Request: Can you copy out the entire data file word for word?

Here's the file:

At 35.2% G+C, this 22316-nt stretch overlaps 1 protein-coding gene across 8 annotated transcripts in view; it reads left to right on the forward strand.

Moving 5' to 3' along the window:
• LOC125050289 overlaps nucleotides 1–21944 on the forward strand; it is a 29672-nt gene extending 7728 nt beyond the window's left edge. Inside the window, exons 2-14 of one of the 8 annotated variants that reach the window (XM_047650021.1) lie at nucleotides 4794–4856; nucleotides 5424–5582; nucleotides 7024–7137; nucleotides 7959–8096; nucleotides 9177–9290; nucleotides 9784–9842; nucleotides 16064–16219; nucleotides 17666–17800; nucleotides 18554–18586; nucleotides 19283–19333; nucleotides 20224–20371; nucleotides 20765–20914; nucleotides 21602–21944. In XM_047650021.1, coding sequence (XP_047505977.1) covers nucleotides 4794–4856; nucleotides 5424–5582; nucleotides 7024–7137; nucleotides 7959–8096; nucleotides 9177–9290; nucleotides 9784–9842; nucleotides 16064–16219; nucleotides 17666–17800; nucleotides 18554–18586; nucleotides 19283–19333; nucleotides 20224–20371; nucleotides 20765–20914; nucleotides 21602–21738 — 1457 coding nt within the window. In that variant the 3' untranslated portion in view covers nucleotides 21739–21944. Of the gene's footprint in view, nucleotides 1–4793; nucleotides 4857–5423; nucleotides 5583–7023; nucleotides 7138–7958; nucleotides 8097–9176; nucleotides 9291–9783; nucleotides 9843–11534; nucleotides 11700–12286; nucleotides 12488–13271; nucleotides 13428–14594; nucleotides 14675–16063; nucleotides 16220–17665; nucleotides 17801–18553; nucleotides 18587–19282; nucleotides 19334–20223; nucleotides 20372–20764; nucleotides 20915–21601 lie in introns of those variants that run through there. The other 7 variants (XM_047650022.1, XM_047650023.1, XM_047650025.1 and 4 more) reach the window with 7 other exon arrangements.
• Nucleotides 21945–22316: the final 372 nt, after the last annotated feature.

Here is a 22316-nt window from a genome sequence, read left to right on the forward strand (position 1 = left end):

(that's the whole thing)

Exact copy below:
At 35.2% G+C, this 22316-nt stretch overlaps 1 protein-coding gene across 8 annotated transcripts in view; it reads left to right on the forward strand.

Moving 5' to 3' along the window:
• LOC125050289 overlaps nucleotides 1–21944 on the forward strand; it is a 29672-nt gene extending 7728 nt beyond the window's left edge. Inside the window, exons 2-14 of one of the 8 annotated variants that reach the window (XM_047650021.1) lie at nucleotides 4794–4856; nucleotides 5424–5582; nucleotides 7024–7137; nucleotides 7959–8096; nucleotides 9177–9290; nucleotides 9784–9842; nucleotides 16064–16219; nucleotides 17666–17800; nucleotides 18554–18586; nucleotides 19283–19333; nucleotides 20224–20371; nucleotides 20765–20914; nucleotides 21602–21944. In XM_047650021.1, coding sequence (XP_047505977.1) covers nucleotides 4794–4856; nucleotides 5424–5582; nucleotides 7024–7137; nucleotides 7959–8096; nucleotides 9177–9290; nucleotides 9784–9842; nucleotides 16064–16219; nucleotides 17666–17800; nucleotides 18554–18586; nucleotides 19283–19333; nucleotides 20224–20371; nucleotides 20765–20914; nucleotides 21602–21738 — 1457 coding nt within the window. In that variant the 3' untranslated portion in view covers nucleotides 21739–21944. Of the gene's footprint in view, nucleotides 1–4793; nucleotides 4857–5423; nucleotides 5583–7023; nucleotides 7138–7958; nucleotides 8097–9176; nucleotides 9291–9783; nucleotides 9843–11534; nucleotides 11700–12286; nucleotides 12488–13271; nucleotides 13428–14594; nucleotides 14675–16063; nucleotides 16220–17665; nucleotides 17801–18553; nucleotides 18587–19282; nucleotides 19334–20223; nucleotides 20372–20764; nucleotides 20915–21601 lie in introns of those variants that run through there. The other 7 variants (XM_047650022.1, XM_047650023.1, XM_047650025.1 and 4 more) reach the window with 7 other exon arrangements.
• Nucleotides 21945–22316: the final 372 nt, after the last annotated feature.

Here is a 22316-nt window from a genome sequence, read left to right on the forward strand (position 1 = left end):